Set Up a Homework Space
Helping your kids with their homework doesn't have to involve their work directly. One of the simplest things you can do is give them space to get everything done. They need to be able to concentrate, which requires a suitable space. They should have somewhere quiet, with few distractions. It might be a desk in their room or just a seat at the dining room table. Just try to avoid TV or other distracting things. If they need to use a computer, it can be best for them to sit where you can see them. It's a better setup anyway because you can monitor them and see if they need help.
Set a Homework Routine
A regular homework routine is good for the whole family. Your child can get their work done at the same time every night. So they have the rest of the evening for other commitments. When you decide homework time is should be up to you. Perhaps your child has after-school activities, so they can do it when they get home. Maybe there's time to do it after dinner or even in the morning before breakfast. It's often best to get homework out of the way as soon as possible. That leaves the rest of the day for other activities, whether it's playing or family time.
Help Them Find the Right Resources
Giving your kids some assistance with their homework doesn't have to be about doing the work. However, you can help them to find the right tools to get things done. Sometimes they might need some help, and you aren't always in the best position to give it. Doing some research together can be the best way get things done. You can both understand what they need to do and how to do it. For example, you can find plenty of websites where you can get essay help. There are also many resources to help them study in informative and fun ways.
Check Their Work
Checking your child's work can be useful, but you have to be careful. It's important to remember that it's their homework, and they have to do it themselves. You can make suggestions, but you shouldn't be correcting anything for them. For example, if you spot a mistake, you might want to suggest that they think about the question again. Or if they're doing a written assignment, you can nudge them towards fulfilling the rubric more accurately. But you shouldn't give them answers or make direct corrections to their work. Provide them with pointers but don't do it for them.
Consider a Tutor
If you think your child could do with some extra help, you could consider hiring a tutor. Having a tutor help them is different to their parent doing the same thing. For one thing, the tutor should be professionally qualified. They have knowledge of the subject they teach and experience teaching children. Tutors are also removed from your child, in that they don't have the personal investment that you do. This can mean there's less pressure on their pupils. Although you have the best intentions for your children, you're probably not a teacher. Even if you are, teaching your own child can cause tension.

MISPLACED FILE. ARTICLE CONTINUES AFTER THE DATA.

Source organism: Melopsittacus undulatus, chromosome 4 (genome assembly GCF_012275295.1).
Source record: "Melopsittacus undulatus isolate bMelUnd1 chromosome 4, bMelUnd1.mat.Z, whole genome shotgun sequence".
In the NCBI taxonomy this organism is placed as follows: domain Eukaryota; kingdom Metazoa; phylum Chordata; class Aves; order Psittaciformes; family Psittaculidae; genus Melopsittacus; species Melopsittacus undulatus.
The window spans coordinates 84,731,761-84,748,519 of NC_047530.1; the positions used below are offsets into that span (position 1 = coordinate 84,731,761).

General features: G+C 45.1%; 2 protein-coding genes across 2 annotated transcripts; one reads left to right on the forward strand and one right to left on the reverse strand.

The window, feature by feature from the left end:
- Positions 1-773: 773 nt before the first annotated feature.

It's always important to be liberal with praise when you're helping your kids with their homework. Positive reinforcement works better than negative comments, so concentrate on the former. If they've made a mistake, tell them what they have got right as well as what they need to look at again. Getting homework done can be a frustrating time of day, especially after a long day at school. So do your best not to make it into a tension-filled activity that you both hate. Make sure they know that they're doing well just for putting in the effort.
Showing an interest in their homework doesn't have to mean doing it for them. You can ask questions and make suggestions, for example. The ability to listen to your child is essential when it comes to homework. You don't even have to wait until homework time to show an interest. You can discuss school at any point during the day and talk about what they've been sent home with. It could be before school, afterward, or at the weekend
Speak to Their Teacher
Sometimes, when your child needs extra help, the best route to take is a discussion with their teacher. You might need to clarify an assignment they were given or make sure they get the assistance they need. Occasionally, your child will just find it difficult to understand the material they learned. If you try to reteach them what they already learned, it could just get confusing. For example, you might have a different approach to long division than the one your child has just been taught. For younger children, you can email or speak to their teacher about the problem. However, with older kids, you should encourage them to address the problem on their own. It could be through a conversation, or they could write a note asking for extra help.
Helping your kids with their homework doesn't have to mean hovering over them. Be supportive without being overbearing using these tips.
Site last updated: 20. June 2019